Teachers live in a cocoon; all day with our students and with other teachers, we socialize with teachers, we complain to teachers, we go to teacher union meetings and the assault on teachers seems endless, from trying to abolish tenure, to denigrating our unions to assessing our performance by serpentine algorithms.
And, we’re jealous, other professions, lawyers and doctors don’t seem to have these problems, we’re sure the American Bar Association (ABA) and the American Medical Association (AMA) would never permit it.
In reality we have a lot more in common with lawyers and doctors.
Law schools are churning out potential lawyers in spite of the paucity of jobs. Yes, a few students graduate from elite law schools and serve as clerks for prestigious federal judges and are snapped up by white shoe firms at hefty six figure salaries. The vast majority of new lawyers, as well as experienced lawyers struggle to make a living; after all, lawyers never retire! Law firms are folding and some lawyers end up as teachers.
Law is not a growth industry as alternative dispute resolution procedures spread the need for lawyers lessens.
How much do lawyers earn?
Pursuant to Article 18B of the County Law, the Assigned Counsel Plan has been providing quality legal services to indigent persons within the Bronx and New York County Criminal Courts since 1966. The Plan provides compensation to private attorneys for representing indigent clients charged with criminal offenses.
Attorneys are compensated at a rate of $60 per hour for misdemeanor matters and $75 per hour for felony matters. The Plan provides legal assistance for trial court matters as well as appellate matters.
Court-appointed lawyers who represent “indigent persons” make only a little more than teacher per session!!
What about the American Bar Association (ABA)? Doesn’t the ABA control access into the profession? Why can’t the ABA influence the incredibly low pay and surplus numbers of lawyers?
When lawyers need to be heard, the ABA is their voice both nationally and globally. We work to promote judicial independence and ensure funding for the Legal Services Corporation. We also promote the international rule of law through programs in more than 40 countries that focus on access to justice, human rights, anti-corruption, judicial reform and more.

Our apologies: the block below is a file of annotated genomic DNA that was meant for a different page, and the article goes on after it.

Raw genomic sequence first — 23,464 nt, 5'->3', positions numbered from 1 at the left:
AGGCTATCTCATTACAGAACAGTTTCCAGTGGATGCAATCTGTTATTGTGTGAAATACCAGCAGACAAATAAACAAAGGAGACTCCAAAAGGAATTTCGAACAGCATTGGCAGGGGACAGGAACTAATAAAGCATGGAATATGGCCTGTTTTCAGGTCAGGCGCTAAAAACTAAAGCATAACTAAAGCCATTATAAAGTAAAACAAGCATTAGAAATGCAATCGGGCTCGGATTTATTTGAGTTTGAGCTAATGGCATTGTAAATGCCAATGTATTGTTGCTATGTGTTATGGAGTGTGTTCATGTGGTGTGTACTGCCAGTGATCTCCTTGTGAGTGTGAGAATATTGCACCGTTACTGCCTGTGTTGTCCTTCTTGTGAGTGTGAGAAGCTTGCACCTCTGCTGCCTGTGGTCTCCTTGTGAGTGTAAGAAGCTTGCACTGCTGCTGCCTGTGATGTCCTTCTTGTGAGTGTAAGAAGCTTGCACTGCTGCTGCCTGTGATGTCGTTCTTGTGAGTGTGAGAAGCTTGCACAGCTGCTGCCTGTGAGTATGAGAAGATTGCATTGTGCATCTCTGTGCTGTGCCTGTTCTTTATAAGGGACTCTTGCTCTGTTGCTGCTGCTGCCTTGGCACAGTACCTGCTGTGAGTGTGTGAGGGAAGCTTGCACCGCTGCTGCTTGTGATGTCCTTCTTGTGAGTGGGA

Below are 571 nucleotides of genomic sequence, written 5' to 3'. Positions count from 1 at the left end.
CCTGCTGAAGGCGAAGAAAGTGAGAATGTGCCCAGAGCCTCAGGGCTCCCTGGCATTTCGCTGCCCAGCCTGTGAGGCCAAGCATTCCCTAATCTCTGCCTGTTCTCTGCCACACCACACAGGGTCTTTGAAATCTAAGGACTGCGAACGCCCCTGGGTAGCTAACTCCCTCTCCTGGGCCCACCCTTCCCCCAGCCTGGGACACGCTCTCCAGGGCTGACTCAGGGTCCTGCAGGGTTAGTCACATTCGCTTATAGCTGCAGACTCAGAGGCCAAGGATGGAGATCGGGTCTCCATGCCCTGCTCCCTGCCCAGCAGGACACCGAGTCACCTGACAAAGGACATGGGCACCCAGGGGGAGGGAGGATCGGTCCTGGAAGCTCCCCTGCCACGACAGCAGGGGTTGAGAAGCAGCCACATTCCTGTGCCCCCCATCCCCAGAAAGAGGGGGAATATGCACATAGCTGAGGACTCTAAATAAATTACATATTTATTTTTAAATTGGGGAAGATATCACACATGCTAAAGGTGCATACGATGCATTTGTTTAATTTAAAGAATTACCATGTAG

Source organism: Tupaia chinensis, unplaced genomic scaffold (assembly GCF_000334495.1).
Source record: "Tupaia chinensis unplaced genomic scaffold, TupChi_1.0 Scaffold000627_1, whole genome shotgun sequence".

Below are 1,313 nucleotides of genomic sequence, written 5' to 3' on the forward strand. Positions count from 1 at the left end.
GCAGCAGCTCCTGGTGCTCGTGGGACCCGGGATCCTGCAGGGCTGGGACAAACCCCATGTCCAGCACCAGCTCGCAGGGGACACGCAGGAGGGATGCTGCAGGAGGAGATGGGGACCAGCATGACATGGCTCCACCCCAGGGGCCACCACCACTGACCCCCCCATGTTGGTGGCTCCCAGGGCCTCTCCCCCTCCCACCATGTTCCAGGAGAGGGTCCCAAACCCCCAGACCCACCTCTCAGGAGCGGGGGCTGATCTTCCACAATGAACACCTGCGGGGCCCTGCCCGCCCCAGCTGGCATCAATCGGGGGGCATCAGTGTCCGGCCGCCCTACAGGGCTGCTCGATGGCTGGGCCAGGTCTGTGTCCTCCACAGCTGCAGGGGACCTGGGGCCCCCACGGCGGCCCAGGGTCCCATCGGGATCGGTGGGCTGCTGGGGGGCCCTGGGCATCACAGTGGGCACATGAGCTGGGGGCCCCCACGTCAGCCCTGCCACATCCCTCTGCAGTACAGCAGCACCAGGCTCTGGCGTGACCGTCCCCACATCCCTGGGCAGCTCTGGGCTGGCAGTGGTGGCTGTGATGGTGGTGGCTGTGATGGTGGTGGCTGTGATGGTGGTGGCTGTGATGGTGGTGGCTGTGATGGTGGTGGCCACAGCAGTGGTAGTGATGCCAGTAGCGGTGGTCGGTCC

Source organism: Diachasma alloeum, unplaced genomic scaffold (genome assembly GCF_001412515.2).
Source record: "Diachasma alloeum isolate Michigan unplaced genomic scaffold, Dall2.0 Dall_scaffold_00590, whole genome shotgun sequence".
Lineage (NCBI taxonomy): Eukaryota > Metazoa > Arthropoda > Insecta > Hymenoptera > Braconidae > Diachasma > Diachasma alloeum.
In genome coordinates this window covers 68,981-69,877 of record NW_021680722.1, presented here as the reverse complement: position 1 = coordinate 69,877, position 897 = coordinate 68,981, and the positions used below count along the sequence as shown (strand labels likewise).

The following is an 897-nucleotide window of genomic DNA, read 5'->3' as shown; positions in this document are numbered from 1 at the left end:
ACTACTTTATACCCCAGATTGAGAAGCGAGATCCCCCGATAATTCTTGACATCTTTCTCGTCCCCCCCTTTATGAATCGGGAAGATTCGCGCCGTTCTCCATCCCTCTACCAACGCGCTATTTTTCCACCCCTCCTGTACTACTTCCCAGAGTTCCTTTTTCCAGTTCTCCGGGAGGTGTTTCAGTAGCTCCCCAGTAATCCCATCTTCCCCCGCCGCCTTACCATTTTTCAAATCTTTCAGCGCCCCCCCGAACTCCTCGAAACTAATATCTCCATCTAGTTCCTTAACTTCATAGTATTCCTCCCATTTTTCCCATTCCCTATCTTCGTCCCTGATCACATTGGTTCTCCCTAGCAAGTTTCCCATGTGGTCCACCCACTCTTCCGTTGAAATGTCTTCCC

The ABA has very little to do with the everyday life of lawyers.
Well, if the ABA is impotent at least the professional organization of doctors, the American Medical Association has clout. Not really.
Value-Added Measurement (VAM) is not limited to teachers. The statistical technique, commonly called super crunching, or regression techniques. “… the statistical regression not only produces a prediction, it also simultaneously reports how precisely it was able to predict,” has invaded every workplace (Read review of Super Crunchers here)
The world of medicine is following the world of teaching. The feds are creating algorithms to measure every aspect of healthcare. Just as the “measurement” of teachers is supposed to improve the teaching profession the world of measurement will improve the field of medicine, and, save dollars.
Physician Performance Measurement and Reporting is a value-based purchasing strategy that enables health care stakeholders to evaluate physician compliance with clinical, evidence-based care guidelines, which can lead to lower costs and improved outcomes, and informed consumers who seek care from physicians who follow these guidelines. This strategy can be utilized by a variety of stakeholders—physicians, health plans, employers, patients, and others—to improve care, monitor outcomes, and align incentives. As such, physician measurement is an end unto itself, but also a foundation for other value-based purchasing strategies that seek to reward high performing physicians.
Like it or not, measuring physician performance is now a key part of the conventional wisdom on improving our health care system. Borrowing from management guru Peter Drucker’s mantra “You can’t manage what you can’t measure” health care policy makers have embraced performance measurement as being central to managing our heretofore unmanageable health care system.
The measurement of physician practice, you guessed it, comes from the feds. Remember, every doctor, one way or another works for the feds. The days of the individual practitioner are long gone. Doctors work in group practices or for hospitals and the rules and regulations are drafted by the federal bureaucracy and embedded in the Affordable Care Act.
Dr. Bob Centor is an outspoken critic of the entire data-driven medicine movement.
I am obsessed with performance measurement and why it not only rarely works but often causes negative unintended consequences. As I have pondered this question recently, computers cannot replace physicians as diagnosticians.
Centor may be absolutely right, it doesn’t matter – the world of medicine is changing dramatically.
Ironically lawyers and doctors no longer have clout, their organizations, the ABA and the AMA are distant, governments in cities, state capitals and Washington set policies. One of the few organizations that are fighting back is the teacher unions. The imposition of the Common Core and harsh testing environment has angered parents across the country, mayors and governors worry about the backlash and are backing away from the “you can’t manage what you can’t measure” mantra and teacher unions are working closely with parents and community organizations.
The use of VAM and edTPA may be lagging; however, in the field of medicine, in a few years, your doctor’s “score” will be a few mouse clicks away.
Will doctor’s offices, like restaurants, have an “A,” “B” “C” or “Pending” on their door?